Confidence to Overcome Stumbling Blocks
Written By: Brent Allen
A story is told of an old man, a young boy, and a donkey who were traveling along a country road. The young boy was riding on the donkey and the old man was in front leading them. As they passed a group of men, they heard one of them say, “How sad… that young boy is making that old man walk.” In response, the old man and young boy switched places and the old man hopped on the donkey. A few minutes later, they passed another group of by-standers and heard one of them say, “How sad… that old man is making that young boy walk.” In response, the old man and young boy both hopped on the donkey and continued their journey. A short time later, they came across another group of men. As they passed, they heard the men comment, “How sad…all of that weight on that poor donkey.” Feeling bad, the old man and young boy jumped off the donkey and walked along beside the animal. Again, they encountered a group of men who were standing on a corner. As they passed, they heard one of them say, “How sad… what a waste of a good donkey. No one is riding him.” Frustrated, the old man and the young boy got on each side of the donkey and began to carry the animal. Soon they came to a bridge. As they began to cross the bridge, the old man slipped on some rocks and the donkey fell over the edge to its death. The moral of this story is – IF YOU TRY TO PLEASE ALL OF THE PEOPLE, ALL OF THE TIME… YOU MIGHT AS WELL KISS YOUR ASS GOODBYE.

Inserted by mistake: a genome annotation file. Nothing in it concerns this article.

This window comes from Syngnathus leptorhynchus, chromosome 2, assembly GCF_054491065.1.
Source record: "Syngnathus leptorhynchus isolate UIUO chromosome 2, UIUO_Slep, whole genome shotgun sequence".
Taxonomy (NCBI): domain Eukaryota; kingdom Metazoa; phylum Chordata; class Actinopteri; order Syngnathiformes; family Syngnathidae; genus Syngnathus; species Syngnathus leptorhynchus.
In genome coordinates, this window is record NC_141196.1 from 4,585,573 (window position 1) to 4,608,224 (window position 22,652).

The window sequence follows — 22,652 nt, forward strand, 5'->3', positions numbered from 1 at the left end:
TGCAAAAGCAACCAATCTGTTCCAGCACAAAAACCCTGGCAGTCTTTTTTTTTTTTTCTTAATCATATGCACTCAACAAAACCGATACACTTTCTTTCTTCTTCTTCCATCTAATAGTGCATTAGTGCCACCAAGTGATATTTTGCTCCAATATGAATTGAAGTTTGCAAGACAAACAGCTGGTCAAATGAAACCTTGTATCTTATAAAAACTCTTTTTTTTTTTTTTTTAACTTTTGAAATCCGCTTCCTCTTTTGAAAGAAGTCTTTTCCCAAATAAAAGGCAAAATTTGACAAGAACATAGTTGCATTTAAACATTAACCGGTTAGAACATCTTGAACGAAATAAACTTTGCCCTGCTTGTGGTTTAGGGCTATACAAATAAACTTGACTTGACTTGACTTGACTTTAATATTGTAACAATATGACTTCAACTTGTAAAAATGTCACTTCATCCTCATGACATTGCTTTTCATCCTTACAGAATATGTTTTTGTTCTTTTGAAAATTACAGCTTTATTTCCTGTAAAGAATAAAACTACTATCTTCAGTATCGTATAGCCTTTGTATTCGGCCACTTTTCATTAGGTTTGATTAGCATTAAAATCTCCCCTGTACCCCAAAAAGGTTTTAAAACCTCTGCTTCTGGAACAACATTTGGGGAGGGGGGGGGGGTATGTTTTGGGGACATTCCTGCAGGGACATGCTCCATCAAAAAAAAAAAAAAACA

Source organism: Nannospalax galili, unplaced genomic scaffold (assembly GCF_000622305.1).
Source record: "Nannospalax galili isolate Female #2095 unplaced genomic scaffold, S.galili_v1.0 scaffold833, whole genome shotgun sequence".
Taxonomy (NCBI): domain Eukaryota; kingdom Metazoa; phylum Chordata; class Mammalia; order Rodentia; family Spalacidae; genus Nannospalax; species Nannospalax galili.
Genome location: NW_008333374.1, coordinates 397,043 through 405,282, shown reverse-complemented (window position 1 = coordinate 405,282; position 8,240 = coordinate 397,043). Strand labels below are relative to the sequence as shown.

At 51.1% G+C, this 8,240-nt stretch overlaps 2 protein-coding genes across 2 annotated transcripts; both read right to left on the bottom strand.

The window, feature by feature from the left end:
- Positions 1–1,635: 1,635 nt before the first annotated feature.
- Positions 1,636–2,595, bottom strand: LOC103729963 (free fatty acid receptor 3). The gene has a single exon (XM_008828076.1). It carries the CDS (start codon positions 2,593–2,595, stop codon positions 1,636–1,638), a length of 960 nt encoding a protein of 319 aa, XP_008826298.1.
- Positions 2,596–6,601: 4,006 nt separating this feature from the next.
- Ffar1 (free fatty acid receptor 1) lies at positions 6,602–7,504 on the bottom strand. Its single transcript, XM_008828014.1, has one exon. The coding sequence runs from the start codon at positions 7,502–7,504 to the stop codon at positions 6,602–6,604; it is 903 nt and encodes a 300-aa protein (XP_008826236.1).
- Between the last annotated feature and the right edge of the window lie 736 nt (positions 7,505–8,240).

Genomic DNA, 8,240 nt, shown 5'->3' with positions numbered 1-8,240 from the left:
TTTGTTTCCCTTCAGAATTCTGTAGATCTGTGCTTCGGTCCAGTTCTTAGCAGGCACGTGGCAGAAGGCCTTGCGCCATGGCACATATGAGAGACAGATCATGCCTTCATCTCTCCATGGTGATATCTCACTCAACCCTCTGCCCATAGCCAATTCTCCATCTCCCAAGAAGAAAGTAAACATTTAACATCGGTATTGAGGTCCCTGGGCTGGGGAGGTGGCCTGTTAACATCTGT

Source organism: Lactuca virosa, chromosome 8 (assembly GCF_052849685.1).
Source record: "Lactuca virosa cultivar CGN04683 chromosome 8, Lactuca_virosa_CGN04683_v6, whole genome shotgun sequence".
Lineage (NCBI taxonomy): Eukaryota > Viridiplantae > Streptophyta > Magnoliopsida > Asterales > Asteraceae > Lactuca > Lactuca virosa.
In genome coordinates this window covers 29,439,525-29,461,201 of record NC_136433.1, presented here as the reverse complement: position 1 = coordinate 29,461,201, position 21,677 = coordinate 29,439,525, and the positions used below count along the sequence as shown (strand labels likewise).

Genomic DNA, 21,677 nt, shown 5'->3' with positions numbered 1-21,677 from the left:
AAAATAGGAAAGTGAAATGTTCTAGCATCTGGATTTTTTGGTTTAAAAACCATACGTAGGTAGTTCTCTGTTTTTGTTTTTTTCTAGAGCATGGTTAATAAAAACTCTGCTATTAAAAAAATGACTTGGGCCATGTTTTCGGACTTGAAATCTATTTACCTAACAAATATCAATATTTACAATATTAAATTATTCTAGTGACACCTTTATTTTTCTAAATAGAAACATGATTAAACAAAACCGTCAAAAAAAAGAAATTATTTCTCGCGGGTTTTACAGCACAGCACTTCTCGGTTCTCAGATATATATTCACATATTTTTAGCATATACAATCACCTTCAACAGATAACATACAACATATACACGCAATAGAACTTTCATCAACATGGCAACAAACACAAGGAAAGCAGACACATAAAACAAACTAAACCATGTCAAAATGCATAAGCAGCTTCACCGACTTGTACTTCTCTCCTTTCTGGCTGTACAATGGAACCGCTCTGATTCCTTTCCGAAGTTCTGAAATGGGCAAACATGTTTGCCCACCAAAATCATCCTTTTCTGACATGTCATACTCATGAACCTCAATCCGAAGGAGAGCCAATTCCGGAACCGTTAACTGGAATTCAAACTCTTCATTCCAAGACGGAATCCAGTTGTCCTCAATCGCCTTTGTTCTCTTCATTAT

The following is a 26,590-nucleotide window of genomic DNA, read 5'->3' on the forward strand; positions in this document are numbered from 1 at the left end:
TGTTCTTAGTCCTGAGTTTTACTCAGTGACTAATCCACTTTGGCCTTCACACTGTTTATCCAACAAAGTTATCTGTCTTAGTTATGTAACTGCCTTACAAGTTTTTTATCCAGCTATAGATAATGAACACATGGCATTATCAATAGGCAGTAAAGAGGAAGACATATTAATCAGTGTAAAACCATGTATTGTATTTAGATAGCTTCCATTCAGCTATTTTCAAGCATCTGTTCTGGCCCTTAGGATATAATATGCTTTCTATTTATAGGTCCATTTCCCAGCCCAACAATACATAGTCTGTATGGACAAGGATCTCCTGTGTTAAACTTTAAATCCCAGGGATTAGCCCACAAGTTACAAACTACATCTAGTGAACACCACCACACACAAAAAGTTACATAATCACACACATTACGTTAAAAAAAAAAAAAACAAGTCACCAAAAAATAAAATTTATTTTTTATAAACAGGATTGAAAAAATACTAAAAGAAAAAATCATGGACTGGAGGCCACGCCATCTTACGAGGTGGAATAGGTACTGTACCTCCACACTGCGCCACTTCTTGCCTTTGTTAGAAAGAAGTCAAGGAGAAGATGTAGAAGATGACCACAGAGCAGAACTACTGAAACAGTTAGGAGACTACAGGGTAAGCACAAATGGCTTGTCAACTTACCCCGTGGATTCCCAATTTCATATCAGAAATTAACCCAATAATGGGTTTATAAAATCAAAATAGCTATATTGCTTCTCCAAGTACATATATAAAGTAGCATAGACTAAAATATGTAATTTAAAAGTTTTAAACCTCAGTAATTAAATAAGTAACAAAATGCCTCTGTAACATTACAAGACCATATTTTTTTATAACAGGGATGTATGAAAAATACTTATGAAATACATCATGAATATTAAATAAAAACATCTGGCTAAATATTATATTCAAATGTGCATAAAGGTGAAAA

Several years ago, I spent much of my time making presentations to vendor sales groups. I frequently utilized this story to describe our focus at Med One. Even today, Med One is focused mostly in providing medical solutions to medical equipment companies and healthcare providers. We don’t try to be everything to everyone. We don’t search out opportunities to finance airplanes, trucks, trailers, and construction equipment. For over 27 years, we have set our sights on one thing… healthcare. We know that we can’t please all of the people all of the time.
For this article, I want to switch gears and utilize the donkey story in terms of how it relates to each of us in our personal lives. In my journey through life, I have discovered that it is a jungle out there. We are surrounded by people who want us to stumble and fall. Somehow, our fall becomes their victory. They are focused on hindering our progress. How do they do it? By putting stumbling blocks in our path.STUMBLING BLOCK #1